If you share the same surname (or variation) and match others in the project, it is likely you share a common ancestor. If you have a paper trail to a line with an established DNA signature, you already know who the common ancestor is. If you do not have a trail, the MRCA (most recent common ancestor) may have been in recent generations or may have lived 1,500 years ago. For example, if there is a perfect match on the 37 marker tests, there is a 50% probability that your MRCA was no longer than five generations ago. The statistical probabilities vary depending on results. See the table and other information at this link: Georgia's Results - Meaning.

Note to National Geographic Genographic Project Participants: You already have the results of the 12 marker test. Depending on interests, you may or may not wish to upgrade to more markers.

 
     
  8. Can I participate if I am a female?
Can I participate if I am a male with a different surname?
 
  We can not use your DNA in this study. But you may have a qualified family member (male carrying the surname). For example, I am a female using my father's DNA. Other female family historians/researchers are using a brother, cousin, or uncle (male researchers are using a cousin or uncle). If no there is no longer a qualified male in your line, you may choose to donate towards the testing of a qualified male who descends from a line of interest to you (someone who is willing but cannot afford the test).

If you are confused about why your DNA won't work, see Confused About Chromosomes?
 
     
  9. What about privacy?  
  Your privacy is protected by both the company processing the tests and by your group administrator. Your surname variation, and in some cases initials, will appear on our web site (see results table) if this is a concern, that presentation can be modified.  More on privacy.  
     
  10. Will we get to know who everybody is? Can we contact them?  
  When there is a match, FTDNA sends automatic emails to anyone with a close match (assuming you, and they, signed the release form). Their names and emails appear on your personal pages at FTDNA. If you change your Email, be sure you change it at FTDNA (and notify me, your Project Administrator). I also post general updates (but don't name names) to our web site and to the various surname lists on RootsWeb (many of the participants belong to these lists). I am in frequent communication with most participants. However, if something unexpected happened to me - remember that everything you need is at your personal pages at FTNDA.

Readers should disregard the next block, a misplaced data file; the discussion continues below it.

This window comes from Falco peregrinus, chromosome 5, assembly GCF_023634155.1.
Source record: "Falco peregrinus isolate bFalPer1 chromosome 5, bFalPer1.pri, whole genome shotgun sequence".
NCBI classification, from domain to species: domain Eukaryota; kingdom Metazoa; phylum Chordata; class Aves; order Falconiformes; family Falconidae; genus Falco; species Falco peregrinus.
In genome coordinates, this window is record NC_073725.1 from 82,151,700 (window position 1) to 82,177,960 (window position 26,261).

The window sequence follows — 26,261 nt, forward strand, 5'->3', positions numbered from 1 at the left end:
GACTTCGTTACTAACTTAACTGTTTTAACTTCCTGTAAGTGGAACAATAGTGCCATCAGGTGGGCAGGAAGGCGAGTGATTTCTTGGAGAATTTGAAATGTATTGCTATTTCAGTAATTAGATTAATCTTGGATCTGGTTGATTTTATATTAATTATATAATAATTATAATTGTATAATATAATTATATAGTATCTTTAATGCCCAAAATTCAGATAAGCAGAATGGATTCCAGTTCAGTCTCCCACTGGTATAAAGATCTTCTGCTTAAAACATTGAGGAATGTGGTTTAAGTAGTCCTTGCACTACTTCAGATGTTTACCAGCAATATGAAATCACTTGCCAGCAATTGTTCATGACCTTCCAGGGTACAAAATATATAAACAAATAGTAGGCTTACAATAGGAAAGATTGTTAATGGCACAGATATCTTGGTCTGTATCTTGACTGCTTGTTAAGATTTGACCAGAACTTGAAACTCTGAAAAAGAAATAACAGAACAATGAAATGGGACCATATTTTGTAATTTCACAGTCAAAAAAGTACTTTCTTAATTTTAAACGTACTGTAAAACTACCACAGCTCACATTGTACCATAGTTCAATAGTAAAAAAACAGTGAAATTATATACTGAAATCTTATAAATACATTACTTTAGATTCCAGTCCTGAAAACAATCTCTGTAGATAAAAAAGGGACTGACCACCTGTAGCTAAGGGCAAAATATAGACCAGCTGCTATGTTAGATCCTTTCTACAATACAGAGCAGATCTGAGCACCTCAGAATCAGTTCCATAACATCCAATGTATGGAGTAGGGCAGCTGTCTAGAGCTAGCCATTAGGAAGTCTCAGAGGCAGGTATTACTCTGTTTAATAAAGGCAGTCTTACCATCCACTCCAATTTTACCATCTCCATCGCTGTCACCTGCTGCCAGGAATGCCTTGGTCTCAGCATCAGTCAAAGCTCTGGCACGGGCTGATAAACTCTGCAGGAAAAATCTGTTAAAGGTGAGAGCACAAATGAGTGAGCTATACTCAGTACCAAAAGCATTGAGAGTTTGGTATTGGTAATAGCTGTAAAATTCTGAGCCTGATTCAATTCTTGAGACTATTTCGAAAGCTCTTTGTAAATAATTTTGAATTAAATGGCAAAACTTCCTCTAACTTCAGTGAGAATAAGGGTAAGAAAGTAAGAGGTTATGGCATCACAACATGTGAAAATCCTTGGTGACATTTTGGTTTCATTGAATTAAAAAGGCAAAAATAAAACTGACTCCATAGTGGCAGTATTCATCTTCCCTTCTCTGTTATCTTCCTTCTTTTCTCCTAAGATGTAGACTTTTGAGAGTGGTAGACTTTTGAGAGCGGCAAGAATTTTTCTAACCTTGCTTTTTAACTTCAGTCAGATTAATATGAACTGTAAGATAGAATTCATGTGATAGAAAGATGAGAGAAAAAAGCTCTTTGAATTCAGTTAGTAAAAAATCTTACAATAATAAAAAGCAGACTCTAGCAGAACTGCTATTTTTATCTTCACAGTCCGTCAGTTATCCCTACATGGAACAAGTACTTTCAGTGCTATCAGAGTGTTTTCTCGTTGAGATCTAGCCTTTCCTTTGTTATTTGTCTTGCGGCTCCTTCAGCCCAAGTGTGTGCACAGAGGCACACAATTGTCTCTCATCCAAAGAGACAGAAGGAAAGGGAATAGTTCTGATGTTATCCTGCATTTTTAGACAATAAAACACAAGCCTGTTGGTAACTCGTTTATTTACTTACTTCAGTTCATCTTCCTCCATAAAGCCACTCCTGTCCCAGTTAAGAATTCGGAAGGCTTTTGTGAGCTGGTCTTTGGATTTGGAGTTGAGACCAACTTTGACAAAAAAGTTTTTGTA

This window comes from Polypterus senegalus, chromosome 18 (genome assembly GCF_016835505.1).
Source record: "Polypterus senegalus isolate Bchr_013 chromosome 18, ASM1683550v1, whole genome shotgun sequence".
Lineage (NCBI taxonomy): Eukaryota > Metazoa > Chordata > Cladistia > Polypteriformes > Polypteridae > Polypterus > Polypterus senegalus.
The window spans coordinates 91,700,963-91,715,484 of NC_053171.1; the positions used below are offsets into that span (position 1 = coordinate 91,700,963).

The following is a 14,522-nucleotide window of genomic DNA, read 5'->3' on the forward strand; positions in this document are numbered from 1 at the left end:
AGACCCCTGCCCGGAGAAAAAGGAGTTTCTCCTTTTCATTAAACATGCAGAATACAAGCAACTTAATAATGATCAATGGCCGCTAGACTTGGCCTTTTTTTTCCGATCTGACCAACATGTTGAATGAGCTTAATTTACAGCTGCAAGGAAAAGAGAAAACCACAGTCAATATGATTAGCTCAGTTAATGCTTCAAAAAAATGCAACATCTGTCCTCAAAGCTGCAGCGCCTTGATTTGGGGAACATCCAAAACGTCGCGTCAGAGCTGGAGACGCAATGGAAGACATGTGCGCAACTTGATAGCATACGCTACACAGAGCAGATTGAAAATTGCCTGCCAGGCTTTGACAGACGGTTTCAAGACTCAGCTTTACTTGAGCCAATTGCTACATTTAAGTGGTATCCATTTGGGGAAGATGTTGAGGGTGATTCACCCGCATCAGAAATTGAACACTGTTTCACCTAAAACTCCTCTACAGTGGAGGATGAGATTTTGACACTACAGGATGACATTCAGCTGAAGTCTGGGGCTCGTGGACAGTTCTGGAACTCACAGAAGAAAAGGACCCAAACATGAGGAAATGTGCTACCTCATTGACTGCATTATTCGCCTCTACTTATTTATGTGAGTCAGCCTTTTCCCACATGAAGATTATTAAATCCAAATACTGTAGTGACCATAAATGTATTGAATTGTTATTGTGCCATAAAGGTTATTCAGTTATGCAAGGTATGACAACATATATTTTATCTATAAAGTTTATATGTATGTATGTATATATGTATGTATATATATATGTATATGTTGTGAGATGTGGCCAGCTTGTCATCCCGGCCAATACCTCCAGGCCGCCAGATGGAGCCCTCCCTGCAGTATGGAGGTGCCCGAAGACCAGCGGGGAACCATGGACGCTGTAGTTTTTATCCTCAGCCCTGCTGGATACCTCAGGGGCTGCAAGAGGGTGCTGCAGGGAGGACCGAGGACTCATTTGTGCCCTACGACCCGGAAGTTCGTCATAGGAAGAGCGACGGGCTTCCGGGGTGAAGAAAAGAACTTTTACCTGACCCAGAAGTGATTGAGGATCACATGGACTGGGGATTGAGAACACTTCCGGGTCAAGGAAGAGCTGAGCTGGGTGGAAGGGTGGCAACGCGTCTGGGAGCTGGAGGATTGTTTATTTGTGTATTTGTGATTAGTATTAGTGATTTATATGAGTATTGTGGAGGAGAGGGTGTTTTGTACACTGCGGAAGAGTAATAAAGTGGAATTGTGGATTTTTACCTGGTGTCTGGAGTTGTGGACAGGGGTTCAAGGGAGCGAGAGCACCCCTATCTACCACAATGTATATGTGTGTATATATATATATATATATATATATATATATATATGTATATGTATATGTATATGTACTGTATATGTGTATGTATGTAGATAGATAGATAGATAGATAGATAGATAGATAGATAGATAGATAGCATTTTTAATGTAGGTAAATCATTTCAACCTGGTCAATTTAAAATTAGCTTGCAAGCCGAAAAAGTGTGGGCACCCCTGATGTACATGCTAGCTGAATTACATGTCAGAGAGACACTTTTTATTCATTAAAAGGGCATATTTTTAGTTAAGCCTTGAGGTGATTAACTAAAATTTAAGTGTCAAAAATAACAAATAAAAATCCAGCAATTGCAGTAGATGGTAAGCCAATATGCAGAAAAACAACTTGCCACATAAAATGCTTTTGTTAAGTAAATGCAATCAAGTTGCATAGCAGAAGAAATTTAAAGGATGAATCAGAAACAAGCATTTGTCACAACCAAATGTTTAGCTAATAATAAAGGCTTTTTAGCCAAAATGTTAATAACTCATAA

11. What about other testing companies?  
  If your surname has an established surname project, it is to your advantage to test with the same company. Our study uses FTDNA, but if you have already tested with a different company (or do not wish to use FTDNA), you can still be part of the project. If you provide your results, I'll include them on the web site. If you test elsewhere, be sure you order a Y STR chromosome test (preferably 25 or more markers) and not one of the other type of DNA tests that are available. Not all companies test the same DYS numbers but you will still be able to compare your results (see number 12).

See this site for a list of labs/companies and price comparisons:
http://www.isogg.org/ydnachart.htm

See also:
http://www.duerinck.com/dnalabs.html

Note to National Geographic Genographic Project Participants: If you chose to "upload" your results to Family Tree DNA (FTDNA), your results are now with that company.

 
     
  12. Why do different companies offer different marker tests?  
  At this time, no one company offers testing on all currently known markers. The several markers tested by all companies are those for which testing protocols have been available for the longest period of time (but that does not necessarily mean they are the "most important" markers). After a scientist (usually in a government funded research lab) discovers a new marker and is granted a new DYS number, the information to duplicate the test is made available to the scientific community. However, a commercial laboratory's entire testing protocol would have to be redesigned each time a new marker test is added and this is an expensive procedure. Companies have to standardize what they offer or they would "go broke" very fast.